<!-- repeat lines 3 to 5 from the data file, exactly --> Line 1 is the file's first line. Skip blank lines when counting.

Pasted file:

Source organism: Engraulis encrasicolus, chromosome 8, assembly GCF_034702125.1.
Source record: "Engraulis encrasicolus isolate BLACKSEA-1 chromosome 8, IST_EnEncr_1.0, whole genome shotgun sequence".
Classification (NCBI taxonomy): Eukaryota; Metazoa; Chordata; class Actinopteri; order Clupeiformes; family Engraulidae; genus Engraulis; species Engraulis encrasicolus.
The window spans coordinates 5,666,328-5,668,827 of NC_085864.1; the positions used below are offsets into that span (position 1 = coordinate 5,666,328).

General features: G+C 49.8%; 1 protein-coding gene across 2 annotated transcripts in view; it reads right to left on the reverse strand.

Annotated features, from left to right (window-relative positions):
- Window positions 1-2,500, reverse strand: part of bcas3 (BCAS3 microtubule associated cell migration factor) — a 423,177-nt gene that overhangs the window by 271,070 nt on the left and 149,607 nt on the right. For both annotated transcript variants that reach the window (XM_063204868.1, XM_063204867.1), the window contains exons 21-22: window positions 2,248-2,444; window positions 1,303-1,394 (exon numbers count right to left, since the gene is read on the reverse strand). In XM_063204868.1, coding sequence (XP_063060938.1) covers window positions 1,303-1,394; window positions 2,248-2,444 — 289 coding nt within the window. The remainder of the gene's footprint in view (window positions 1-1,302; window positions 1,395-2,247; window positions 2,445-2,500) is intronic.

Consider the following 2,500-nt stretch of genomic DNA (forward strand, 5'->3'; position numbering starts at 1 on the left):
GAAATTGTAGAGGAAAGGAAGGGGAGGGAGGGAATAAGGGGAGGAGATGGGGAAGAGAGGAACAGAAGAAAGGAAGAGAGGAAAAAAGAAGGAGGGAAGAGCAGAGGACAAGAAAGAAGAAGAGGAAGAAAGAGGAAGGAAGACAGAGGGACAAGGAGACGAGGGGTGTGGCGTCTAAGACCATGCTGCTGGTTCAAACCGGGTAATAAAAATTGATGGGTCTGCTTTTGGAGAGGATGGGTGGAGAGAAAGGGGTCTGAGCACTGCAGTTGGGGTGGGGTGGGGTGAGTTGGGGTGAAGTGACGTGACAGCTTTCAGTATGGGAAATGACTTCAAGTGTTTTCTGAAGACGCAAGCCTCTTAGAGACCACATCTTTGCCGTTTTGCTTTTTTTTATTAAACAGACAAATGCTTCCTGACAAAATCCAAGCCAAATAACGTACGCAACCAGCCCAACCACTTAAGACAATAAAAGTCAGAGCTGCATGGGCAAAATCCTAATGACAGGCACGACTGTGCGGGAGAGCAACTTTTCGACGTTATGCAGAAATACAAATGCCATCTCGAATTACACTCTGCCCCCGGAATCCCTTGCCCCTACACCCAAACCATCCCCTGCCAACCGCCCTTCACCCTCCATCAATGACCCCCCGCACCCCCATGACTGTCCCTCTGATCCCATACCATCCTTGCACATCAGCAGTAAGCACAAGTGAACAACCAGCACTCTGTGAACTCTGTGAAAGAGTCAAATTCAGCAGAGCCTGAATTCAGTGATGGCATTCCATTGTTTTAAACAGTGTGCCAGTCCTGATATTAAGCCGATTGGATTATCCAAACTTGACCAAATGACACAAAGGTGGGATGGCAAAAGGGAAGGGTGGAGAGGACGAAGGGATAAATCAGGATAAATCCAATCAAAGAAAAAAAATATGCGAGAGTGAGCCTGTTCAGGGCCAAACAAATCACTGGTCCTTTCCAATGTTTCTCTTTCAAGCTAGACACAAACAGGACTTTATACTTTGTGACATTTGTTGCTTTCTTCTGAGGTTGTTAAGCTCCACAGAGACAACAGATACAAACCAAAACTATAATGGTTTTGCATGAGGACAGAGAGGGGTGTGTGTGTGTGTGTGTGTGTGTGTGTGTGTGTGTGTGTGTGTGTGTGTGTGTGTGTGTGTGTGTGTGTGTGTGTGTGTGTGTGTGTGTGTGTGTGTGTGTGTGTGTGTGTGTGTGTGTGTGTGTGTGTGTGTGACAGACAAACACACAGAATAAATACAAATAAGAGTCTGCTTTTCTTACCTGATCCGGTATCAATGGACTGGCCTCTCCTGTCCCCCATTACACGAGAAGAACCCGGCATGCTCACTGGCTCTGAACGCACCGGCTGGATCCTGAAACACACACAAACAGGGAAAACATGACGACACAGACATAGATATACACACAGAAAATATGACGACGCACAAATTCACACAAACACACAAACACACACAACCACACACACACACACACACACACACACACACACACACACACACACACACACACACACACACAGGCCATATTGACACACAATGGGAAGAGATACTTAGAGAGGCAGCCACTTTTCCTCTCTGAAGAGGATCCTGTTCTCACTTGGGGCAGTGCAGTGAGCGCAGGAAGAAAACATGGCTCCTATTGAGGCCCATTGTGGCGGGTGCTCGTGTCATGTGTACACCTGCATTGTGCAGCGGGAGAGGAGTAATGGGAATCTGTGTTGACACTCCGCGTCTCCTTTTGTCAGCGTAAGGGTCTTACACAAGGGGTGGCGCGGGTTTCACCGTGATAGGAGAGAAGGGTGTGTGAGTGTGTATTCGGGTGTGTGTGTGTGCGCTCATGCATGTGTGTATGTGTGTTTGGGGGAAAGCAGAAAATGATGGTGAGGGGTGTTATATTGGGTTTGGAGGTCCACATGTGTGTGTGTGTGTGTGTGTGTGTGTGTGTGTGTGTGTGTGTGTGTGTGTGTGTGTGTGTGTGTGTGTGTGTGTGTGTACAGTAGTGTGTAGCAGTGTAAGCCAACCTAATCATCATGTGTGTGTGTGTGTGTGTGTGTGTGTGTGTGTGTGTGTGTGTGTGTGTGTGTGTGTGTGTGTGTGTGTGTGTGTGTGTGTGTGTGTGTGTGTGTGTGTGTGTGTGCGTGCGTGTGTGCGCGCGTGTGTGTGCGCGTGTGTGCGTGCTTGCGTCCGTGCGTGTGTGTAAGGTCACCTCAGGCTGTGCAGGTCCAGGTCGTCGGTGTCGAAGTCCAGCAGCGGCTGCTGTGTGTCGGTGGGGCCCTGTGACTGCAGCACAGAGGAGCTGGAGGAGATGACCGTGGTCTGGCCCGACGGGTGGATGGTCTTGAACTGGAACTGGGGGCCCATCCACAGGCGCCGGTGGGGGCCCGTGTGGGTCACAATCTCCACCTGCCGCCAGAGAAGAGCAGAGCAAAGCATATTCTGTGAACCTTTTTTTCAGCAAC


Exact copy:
Classification (NCBI taxonomy): Eukaryota; Metazoa; Chordata; class Actinopteri; order Clupeiformes; family Engraulidae; genus Engraulis; species Engraulis encrasicolus.
The window spans coordinates 5,666,328-5,668,827 of NC_085864.1; the positions used below are offsets into that span (position 1 = coordinate 5,666,328).

General features: G+C 49.8%; 1 protein-coding gene across 2 annotated transcripts in view; it reads right to left on the reverse strand.